THE DAILY GLINTONIAN The Home Newspaper Of Vermillion And Parke Countiei Mailed la Conformity With P. O. D. Order No. 19687 THE WEATHER Partly cloudy toduy, tonight and Satur day. Not much change in temperature. CLINTON, INDIANA, FKIDAY, SEPTEMBER 15, 1944. Price Three Cents. Volume 32 Number 179. nrnnnn irlnlll Uul LZ3U HOW DRIVES PERIL NAZI INDUSTRY American Trot Ang Past 10-Mile Gap in YSt Nancy Garrison Fails Soviets Massed Before Warsaw, Guns Shell City Polish Capital in Flames As Russians Ready Final Assault; Huge New Drive In Baltic Area Reported I,OMMWS' The ltt-d Army, employing 40 divisions, li a h launched n jietv offensive against the (.emmus in' the Baltic area, the Nazi agency VSIS reported Twin Attacks Strike at Jap Inner Defenses Army, Marine Men Swarm Ashore on Palau as Gen. M'Arthur Hits Halmahera; Philippines - 300 Miles PEARL HARBOR, Hawaii. linked States army and marine assault forces, attacking in waves behind merciless aerial one sea bombardments, crashed ashore today a-gainst Jap island bastions of the Palau group 600 miles from the Philippines in an intensified campaign aimed at early liberation of the Filipinos from Jap domination. The initial assault units, put a-shore under the direction of Admiral William F. Halsey, secured beachheads in bittor fighting against fierce Nipponese opposition. Ma Arthur Invaclin llulnuiliera (The smash into the Palau group came simultaneously with a landing 5.HAN0VER L0ND0N-sfcSSe BRUNSWICK otKur -V"- '"tV COlOGNE gwciuis or.ViicoBiENZ iglgEPPE ffi GERMANY IHtRB'OURO iSSl FRANKFORT '. 4 METZ?---- . NUREMBERG' v PARIS nancyuttgart- I Tfrance ' 7 iSfC NETH.f Jf (-GERMANY by ampniuious iorces unaer personal .cording , a HHl8lnki dispatch to command of Gen. Douglas MacArth- sto;kholm repurted today by Reut-ur In the Halmahera Island group ' spearheading the orue uaca to me Philippines, the macArtuur inra;M) the Finnish action to repel il are I ARROWS IN LOWER MAP show how two key Allied drives swing (A) across the Netherlands above the Siegfried Line toward the heart of the Nazi Industrial areas north of Cologne, while (B) the drive through Aachen aims directly at Cologne and perils war production zones. In upper map the large circle gives a close-up ot important manufacturing centers toward which the drives aim while black stars in small circle Indicate key objectives In France which either are well in band or have been taken. (International) FR, Churchill Continue Postwar Plans; Pacific War Strategy Outlined QUEBEC, Que. President Roosevelt and Prime Minister Churchill A, Wall; Key to French Smashing U. S. Column Moves Deep in Reich Troops, Armor Drive Into Germany Over Break In Siegfried Line; FFI Takes Nancy; Aachen Fall Nears Kt'l'HEMK HEADQUARTERS, Allied Kxpeditionary Force. American troopB plunged deeper inside the Reicli than ever before today when they ripped through a seg- : ment of the Westwall 10 miles deep hy four miles wide and Bent armored and infantry unts rolling through, i the gap. The smashing drive was reported I in a frontline dispatch by International News Service staff correspon- i dent Pierre J. Huss, datolined in- i side the Siegfried Line north of Tri er. The break was achieved by 3:30 p. m. t!):30 a. m. EWT), Huss reported. . , i'l'I 'Jake City Only a short while before, the liberation of Nancy, capital of Lorraine and key point in enemy dofen-ses.Hest of the Siegfried Line, waa announced by French General Pierre Joseph Koenig. He credited its occupation to French forces of the Interior and, in a subsequent statement also announcing the capture of Nancy, u. S. Third Army headquarters did not Male w hot bar Am-rican troops were directly involved in its occupation. An official French communique said: "yesterday, the 14th of September? the FFI of. ;Nancy opened the (Coutinued'on Page ) , ta '-, Lawn of War Told , To Exehangite?. iy iuapi. riKiier Urulal and violent as Is far, it ia fought under a very definite eotf" of international law, which, generally speaking, is followed by all of the warring nations, including Japan. It was this international law that furnished the basis for an unusually interesting talk given before the Clinton Exchange club yesterday by Capt. Frank Fisher, past president of the group and former Vermillion co unty i) rosec u tor, who recen t ly completed a course of instruction at the judge advocate general achool at Ann Arbor, Mich. Army law is, however, quite different from civil law and more concerned with a fair solution of the problem at hand than with merely following precedent. International law is constantly changing to a small extent. It is largely because of the vast difference in living standarda that thc Japanese are accused of so greatly mistreating prisoners, the officer said. Under international law ahe is bound to give prisoners the same treatment sho gives her own sol diers, but Japanese Boldiers get such rations and endure such hard- ""Uw Uiat the treatment seems bru- al to Americans. Conditions in Ja panese prisons are on the same low U'mI and Japanese nationals are badly treated in their own prisons. Tltere have been very few coin-plaints with German treatment of prisoners and in most respects she has scrupulously observed international law. Every nation lives up to the code through fear of reprisals ut-ainst its own prisoners of war if it does not, he explained. In concluding his talk Captain Fisher gave an explanation of the duties and protection given civilians in occupied countries during war and discussed property rights under the same conditions. J?d Cross Workers Attend Indiana Chapter Institute Mrs. Tom Salmond, Clinton, and Mr. and Mrs. Harold O'Donneil. Cayuga are attending a Red Cross Chapter institute in Indianapolis this week as representatives of the Vermillion County Red Cross chapter. Several other Red Cross workers attended meetings in the capital Wednesday including Mrs. Mark Nebeker, canteen chairman. Mrs. L. J. Lemstra, county volunteer services chairman, and Mrs. W. X. Kelly, motor corps chairman. 'of A.N EIGHTH AAF FIGHTER STATION, Knglaud. Ail aircraft linechief in a Musiaiig lighter squadron is the overseas was assignment of William ii. Kutch, Clinton, Intl., who has been promoted (ruin the rank of Technical Sgt. to that of Master Sgt.. the highest non-coiiiiuissioiied grade in thc Army. Twenty-two year old son of Mr. anil Mis. Andrew A. Kiiteh, Clinton, Ind., MSgt. fillteb is the number one aircraft mechanic In charge of the inailUenance of the high altitude Mustangs ill one squadron of tin' crack group led by Col. Avelin I. Tacon, which lias (Icittroycd more than 150 Nazi aircraft. Canadians Launch Attack on Rrrnini, GotMe Strongpoirif Storm AbrosftJttvpr, Jo Slash at Nazi Airport ;" '" U.S. Stli Meets Opposition RO.Mi:, Italy. Allied lioliili-ei-.H, M;ct'l tliiee enemy airdromes, crammed with lranKrt planes, and a Milmiarine liase, all near Alliens, hy daylight toilay on the heels of an K.W tlight bsnuuII which wrecked .a,i aircraft, le-lievcil used for evacuation ui-k-se, grounded at the same dromes. ROME, Italy. Canadian troops of the Allied Eighth Army in Italy loosed an assault toilay against the Nazi-held Itiiniiii airlield on the Ad riatic coast alter sloruiing across the Marano River to establish a bridgehead. i Heavy fightinT was in progress In . the bridgehead area as the Cana dians stnt tanks and infantry into. the assault against the airfield two , nilies from the Adriatic. j ' (Continued on page 6 1 s Nineteen Kentucky, W. Virginia Mines" Under FDR Control WASHINGTON, O. C. resident Koosevelt today ordered Secre tary of Interior Ickes to take over fU"d operate 19 strike-bound mines loperaled by Hi companies pioduc- Iug bit uiiiinoti.1 coal in Kentucky and West Virginia. The mines have been st riko- bound since Sept. it, resulting from demands for union organization by group of 300 supervisory empioy-lees. The mines in question were pro ducing 3a.uno tons of coal daily be-p fore the strike. Today's action was a continuance of the series of seizures which began Aug. 31- Since that lime, and in-t eluding the .seizures today, the in-, terior Department has taken over 64 mines operated by 34 companies in the four-state bituminous coal area. All 64 mines now being operated by the government have a normal production rate of 128. o0 tons daily and total employment of 22.470. Though the striking supervisors represent only about lour per cent of the total employees, their action has crippled production for the mines as a whole. The President's action was taken on recommendation of Lloyd K. Garrison, public member of i he War Labor Board. Garrison pointed out that the WLB had ordered termination of the strikes in the nineteen mines on Sept. 9 and 11. but "there has been no compliance with these orders.'' . Promoted to Top Sergeant 4 . 3 1 $ s f ' f Y. Nazis, Finland At War; Enemy Invades Island Germans Attempt Capture Of Hogland as Deadline Set for Evacuation Ends; Battle for Bridgehead LONDON, England. --''4Tnland j and Germany are regarded as being 1 at war as a result of a Nazi invasion j assault during the night against the island of Hogland (Huursaarit The Gorman al(ack on Hogland 1 rpf!arued in thc Finnish capital as i meanjg that a state of war exists j between Finland and Germany, the l rlisnatch said. Mines, Hliijiy Lost The Germans lost nine ships sunk or set afire by the Finns but suc ceeded in establishing a beachhead j where fighting was still reported in i progress. ! The German Invasion assault waB reported in a communique by the I Finish high command. The clash on Hoglarid began after a German officer landed on the islaud and demanded that the Finnish commander surrender the island In the Gulf of Finland to the German forces. Land During Negotiations The demand met with flaf refusal j but while the talks were In progress German naval units began landing troops at various points. The Germans were repelled at all points except one where a bridge-tContinuen on Paftb ft) Democrat Editors Launch Indiana Election Campaign FRENCH LICK, Ind. The Indiana Democratic election compaign was opened formally today as members of the Indiana Democractic Editorial Association and party leaders gathered in French Lick for a two day session. Hugh A. Barnhart, of Rochester, general chairman, said that a capacity attendance of 800 was assured. Despite a determined Republican oratorical offensive during the past two months, the Hoosier Democrats have been withholding their fire, but their campaign will be waged vigorously from now until election time, party chiefs asserted. Democratic leaders who arrived early expressed confidence that the 1942 G. O. P. majority of'l25,0Uu votes would be upset because President Roosevelt will head the ticket and in view of the strength of Governor Henry F. Schricker and Sena tor Samuel I). Jackson, senatorial and gubt-rnatorial nominees, respectively. They are banking heavily on a formidable labor vote in the industrial counties of Marion, Lak, St. Joseph, Vandeuburgh and Madison. The conferees discounted the Re J!L publican swet'p in Maine bee the lightness of the vote. Privately, the party chiefs expressed the opinion that their best chances to add congresHioiial strtngt h are In the third, newulh and eighth districts, uow jt-preM-nted by Republican. They sitid I hey were confident they would retain the Democratic congretihuien in the first and eleventh districts. Governor Schrlcker and Senator Jackson, who will be the headline speakers at tomorrow night's banquet, also will speak briefly at an editor's breakfast tomorrow morning. Others who will talk are Cornelius O'Brien, short term senatorial nominee, and Floyd J. Hemmer, candidate for lieutenant governor, Russell Wise, of Union City, will preside. Wray S. Fleming, counsel for the Hoosier State Press Association, will lead a business session following the breakfast. Fred F Bays, Democra-will preside at a state committee meeting afterwards, district meetings and a formal reception tor state candidates are scheduled for the afteraoon. Five Indiana radio stations will broadcast the banquet addresses of Governor Schricker and Senator jacknon from 8:30 p. m. until 9 p. m. , I la j i I ' will bring" their Japanese war atra-J tegy planning at the Quebec confer- ence to a conclusion tomorrow morning, but further conversations may proceed between the two Allied leaders elsewhere before Mr. Churchill returns to Britain. The hint of further talks between Mr. Roosevelt and Mr. Churchill was injected into the conference this morning when presidential secretary Stephen T. Early announced that today was the closing session of the meeting and the President and Prime Minister would conclude their talks in Quebec by noon tomorrow. Quebec Talks Knd "You may say that their conferences in Quebec will be concluded t Continued on page 3) Koscoe Harrison Dies At Kockville Home Saturday Funeral services for Roscoe Harrison. 08, Rockville, were held at the residence, at 2 p. in. Monday. Rev. R. Richmond Blake officiated and burial was In Rockville cemetery. Mr. Harrison died at the home of his brother and sister, Byron and Haael Harrison of Rockville, at 8 a. ni. Saturday following an Illness of several months. He is the Bon of W. P. and Etta Harrison and spent his entire life iyi Parke County. He Is survived by two sons. Joe and Ralph, V. S. Armed Forces In England; four brothers. Claylon. Clarence and Byron Harrison, all of Rockville and Harold Harrison. South Bend; and one sister, Miss Hazel Harrison, Rockville. MOSCOW, Russia. Heavy Soviet artillery barrages blasted the streets of Warsaw today as Russian forces massed for a frontal assault j on the burning Polish capital. ' Front linos reports reaching Mus-' -cow described a thunderous duel bc-,' -twecn giant Soviet field guns and the Nazi batteries inside Warsaw's f fortifications. . Uburation Imminent Liberation of the city appeared imminent with Ited army troops and a Polish assault force smashing into tho suburbs and occupying the fortress town of Praga on the east bank of the Vistula river. The Russian communique listed eleven other villages In the Warsaw area as having been taken, and revealed that Praga was "carried by storm." (Germans are planning to evacuate Warsaw, according to Stockholm sources quoted by an NBC correspondent.) Advance Along Front As sledge hammer blows continued to batter the war-torn Polish capital, other Russian forces carried out new advances along the long eastern front from the vicinity of Lomza in northern Poland down to the Transylavania area. Describing the fighting at War-Baw, the Moscow communique revealed that Praga fell only after Continued on Page It WLB Findings To Open Way lo Wage, Scale Revisions ' ' J WASHINGTON, D. C. Upward revision of the wartime "little steel" wage freeze appeared in prospect today to offset decreased earnings after reconversion and to maintain mass purchasing power. A 600-page report by the War La bor Board steel panel laid the basis for such action and its justification by the administration as a means of simulating postwar buying, production and employment. Culminating six months of hearings on the demands of the CIO steel on the demands of the CIO steel workers for a 17 cent hourly pay boost, spearhead of labor's long fight to smash the stabilization yardstick, the six-man panel found: 1. The bureau of labor statistics index Is inadequate as a measure of the increase in the cost of living which actually has risen at least 10 to 15 percent above the 15 percent ' pay adjustment provided by the "little steel" formula. 2. Compensation to workers for increases in tho cost of living has been limited to increases occurring between January, 1941, and May, 1942. There is no evidence that congress or the President intended that subsequent cost of living increases should not be considered. 3. The industry can afford the Increase without reducing Us profits below the 193U-39 level. 4. The Inflationary risks of a wage increase is now lessened and "appears to be more than offset by the possibility of decreased earnings in the approaching period of reconversion and the increase in supply of civilian goods." The full War Labor Board will begin hearings Sepl. 26 on the question of recommending revision of the wage freeze to President Roosevelt. The board's conclusions are unlikely to reach the White House until late In October or early November, making presidential action doubtful until after the election. William Hayworth, Former Local Man, Dies in Florida William H. Hayworth. 5:1. Tampa. Fla., former resident of Tniversal. died in Florida. Sunday. Sept. 3. Mr. Hayworth was born Sept. 12, 1881 In Terre Haute and was later employed as mechanic in the Bunsen No. Four and Five mines. In 1929 he left Bunsen for Lynch, Ky.. where ', he was employed as outside top sup-t crintendent until 1940. Due to ill health he retired in 1941 and moved to Florida where he died. He is survived by the widow; oup eon, Harold Kingport. Tenn. and three daughters. Thelma Cilliani, Jacksonville. Fla.. Mary Earner Mi-Council, New York and Myrtle J'ur-cell, Kankakee, 111. . I secured positions against sngui op - position only 300 miles from the Philippines. ( t ne twin invasions oi i-uiuu Halmahera, the former to the south and the latter to the east, constituted prongs of a vast pincers assault aimed at the Philippines. (The Tokyo radio, the FCC said, reported that the first blow by the Palau Invasion forces was struck a-gainst the southwestern coast of Peleliu Island, at the southern end of the Palau chain and asserted that the thrust was "completely repulsed.") I Week-I,on rioftenlng I ji i lie ruidu uiiiuiMfo ium.. . ter Admiral Halsey's powerful Third (Continued on page 6) u .r0nv I .pQVlMS 1IUI I lLdllC 1-iCtlVCO Path of Destruction Along East Coast 17 Dead, 30 Million In Property Damage Loss As Gale Whips Atlantic Area The worst hurricane since 1938 roared out to Bea early today after leaving In its wake between Cape Hatteras, N. C. and Portland. Me. at least 17 persons dead and a trail of destruction estimated at $30,000.-000. Gradually diminishing In Intensity after more than 1.000 miles of ferocious wind and rain battering, the storm veered out to sea north of Portsmouth. N. H. Winds of over loo miles per hour intensity buffeted homes and property, felled trees and wires and destroyed many hundreds of cottages along the shoreline. Warnings Save Lives Mobilization of all defenses against the hurricane prevented a repetition of the tragic storm of Sepl. 21, 1938. which lashed New England, took lion lives and caused damage estimated at $500,000,000. Thirteen of the 17 deaths reported occurred in greater New York. Three deaths occurred 111 New England. The Weather Bureau announced that all storm warnings along the IConlinueu on page 6) Barbee. With the rest of the team relatively new to the gridiron, tonight's game will be the first test for the Bquad. The Parisians, under the mentor-ship of E. Wr. Eveland, present a husky line and a strong backfield. Tonights match is the first game the two teams have played for several years. Although several of the posts re mained in doubt, Mccooi assigned ) Flyer Crash Claims 26 Airmen; Three Train Crew Killed 15th AAF Veterans Die In C and E I Collision; ' . ( i Officials Seek Cause,, , TERRE. HATK," Ind. With 20 veterans of the 15th Army Air Force, home from bombing missions over Europe, listed as dead because of a headon collision of two Chlca-i go and Eastern Illinois trains yes-I terday north of Terre Haute, the fa-I tality toll of the tragedy stood, to-i day at 29. Three members of the crew of the Dixie Flyer, which collided wllh a mail and express train, were killed also. Army officials declined to release the name of the 26th military victim until his next of kin had been notified, but added to the dead the name of Tech. Sgt. Edward C. Cil-lan, of Dixon, 111., previously reported as critically injured. Sgt. Gillan's parents were at his bedside when he died early today in a Ter re Haute hospital. In I S for MmtJi All of the dead airmen were vet erans of the 15th Air Force who fiad returned to tho United States only 30 days ago after completing from 40 to 60 missions in fighter bombers over Europe. (Continued on page 1) j Railroad Traffic Is Resinned Here After Train Wreek Mail service in Clinton. Inter rupted yesterday when rail traffic temporarily slowed because of the C and E I Flyer-mail train collision north of Terre Haute early yesterday morning, was resumed today. Ily-pass rails have been built around the scene of the wreck where workmen are still clearing tangled rails and cars from the tracks. Rail tracks for a distance of loll yards on each side of the collision were torn and twisted by the impact of the crash. Nearly 2(10 uninjured passengers aboard the wrecked train were rerouted through Clinton and Cayuga to continue their journey south. The Flyer is the crack Chicago-Miami streamliner of the C and E I line. Clinton Red Cross workers aided in caring for the passengers brought here yesterday. I'nder the direction of Mrs. Mark Nebeker. chairman of the canteen corps, ten women aided in serving breakfast to the group. The Flyer had passed through Clinton shortly before the fatal wreck St. Bernice, Fairview Drivers Get Tickets Mary Ditto. St. Bernice and Mary Peka. Fairview were both given $2 traflic tickets in city court Thursday. Sept. 1 5. following arrest by ity polire for parking on the Clinton Wildcats Open 1944 Grid Season Against Paris Here Tonight Clinlon Ilish School's gridiron Wildcats will make llitir 1944 debut umiKlu wlien they meet the l'aris Tiger under the lights ot yportiaud 1'urk Stadium at 8 p. m. Under the leadership of Coach U. h. Gunuy McCool, tel. Clinton charges will test their practically veteran-leas crew against an equally untried Paris eleven. With the kick-off scheduled for 8 a. m. sharp the probable lineup for the two teams stands as: CMXTOX PAULS Foster KE Owens orlin KT Waymire Itarbe KG Englum Glover C ItofcenlMTtf (.ilinan lAi Henn Graham I-T Perry Cirey I-E Cyehol M. Itelnei-io OH Tail I. iieinerto H li CaHJ Knrietta Hit W. Steidl 'urry fchlrwlKe Officials for the game are R. El liott. Cleon Reynolds and Lowell Willis. "A leap "in the dark'' game I? scheduled in the Clinton-Paris meet tonight since it marks the season opener for both teams. Clinton's crew boasts five letter-men Sam Curry. Don Reinerio. Jack! Oilman, Pick Ulover and Gilbert his Btartmg itneup ior tonigni wun;tic Btate chairman either Foster or Kusseii at ngnt end; Povlin, right tackle; Barbee, right guard; Clover, center: Gilman. left guard; Graham, left tackle, either Cirey or Yerzina. left end ; Mart Reinerio. quarterback; Don Reinerio. right halfback, Enrietta, j left halthack ana turry, luiinacK. Don Reinerio will captain the team for the initial game.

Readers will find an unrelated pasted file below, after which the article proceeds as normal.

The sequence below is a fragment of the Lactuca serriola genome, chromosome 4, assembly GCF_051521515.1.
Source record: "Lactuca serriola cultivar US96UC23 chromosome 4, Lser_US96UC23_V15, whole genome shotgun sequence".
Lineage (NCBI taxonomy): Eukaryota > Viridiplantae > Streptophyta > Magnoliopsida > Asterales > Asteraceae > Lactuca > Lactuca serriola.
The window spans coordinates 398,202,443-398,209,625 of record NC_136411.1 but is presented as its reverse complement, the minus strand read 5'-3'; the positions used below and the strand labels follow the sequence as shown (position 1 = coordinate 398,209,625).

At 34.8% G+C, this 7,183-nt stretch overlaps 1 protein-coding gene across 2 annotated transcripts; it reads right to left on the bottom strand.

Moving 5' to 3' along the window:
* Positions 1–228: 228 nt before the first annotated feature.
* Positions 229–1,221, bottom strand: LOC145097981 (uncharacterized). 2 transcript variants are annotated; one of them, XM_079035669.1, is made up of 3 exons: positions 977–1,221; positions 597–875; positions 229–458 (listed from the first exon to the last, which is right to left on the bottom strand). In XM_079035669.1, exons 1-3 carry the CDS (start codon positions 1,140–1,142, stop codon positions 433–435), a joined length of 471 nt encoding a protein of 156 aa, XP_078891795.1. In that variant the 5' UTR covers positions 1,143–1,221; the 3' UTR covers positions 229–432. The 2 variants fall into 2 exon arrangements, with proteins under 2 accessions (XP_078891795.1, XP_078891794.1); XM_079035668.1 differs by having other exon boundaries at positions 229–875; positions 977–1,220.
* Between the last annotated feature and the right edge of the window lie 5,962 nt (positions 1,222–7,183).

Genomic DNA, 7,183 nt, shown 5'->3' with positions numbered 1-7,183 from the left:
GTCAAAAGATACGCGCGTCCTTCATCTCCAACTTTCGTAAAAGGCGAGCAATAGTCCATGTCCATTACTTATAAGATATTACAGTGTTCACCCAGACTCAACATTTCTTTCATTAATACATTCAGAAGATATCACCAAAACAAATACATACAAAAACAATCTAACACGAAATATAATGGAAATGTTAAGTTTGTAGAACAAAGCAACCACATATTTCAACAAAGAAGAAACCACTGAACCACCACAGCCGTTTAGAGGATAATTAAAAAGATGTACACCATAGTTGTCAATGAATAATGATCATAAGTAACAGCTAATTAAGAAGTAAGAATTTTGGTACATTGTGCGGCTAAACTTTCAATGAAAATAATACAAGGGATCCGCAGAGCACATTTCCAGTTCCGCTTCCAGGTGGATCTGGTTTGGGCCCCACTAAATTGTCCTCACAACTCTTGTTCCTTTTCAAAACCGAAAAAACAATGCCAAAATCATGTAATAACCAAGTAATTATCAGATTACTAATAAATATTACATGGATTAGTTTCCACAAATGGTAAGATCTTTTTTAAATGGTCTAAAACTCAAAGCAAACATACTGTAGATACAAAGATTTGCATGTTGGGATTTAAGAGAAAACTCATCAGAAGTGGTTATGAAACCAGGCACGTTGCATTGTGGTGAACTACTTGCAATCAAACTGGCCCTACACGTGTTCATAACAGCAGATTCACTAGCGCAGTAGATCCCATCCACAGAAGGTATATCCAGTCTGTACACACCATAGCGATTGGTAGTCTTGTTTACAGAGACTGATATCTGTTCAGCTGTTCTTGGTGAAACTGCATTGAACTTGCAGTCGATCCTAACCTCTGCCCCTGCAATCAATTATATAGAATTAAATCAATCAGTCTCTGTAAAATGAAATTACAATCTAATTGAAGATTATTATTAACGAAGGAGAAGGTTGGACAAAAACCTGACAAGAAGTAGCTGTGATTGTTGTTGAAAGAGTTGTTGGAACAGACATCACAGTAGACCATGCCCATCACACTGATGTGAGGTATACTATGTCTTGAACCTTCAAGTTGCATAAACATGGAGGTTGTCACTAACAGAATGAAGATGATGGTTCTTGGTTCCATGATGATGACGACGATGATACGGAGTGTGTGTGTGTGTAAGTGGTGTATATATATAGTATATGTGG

What members have found on this page
Get access to Newspapers.com
- The largest online newspaper archive
- 8,600+ newspapers from the 1700s–2000s
- Millions of additional pages added every month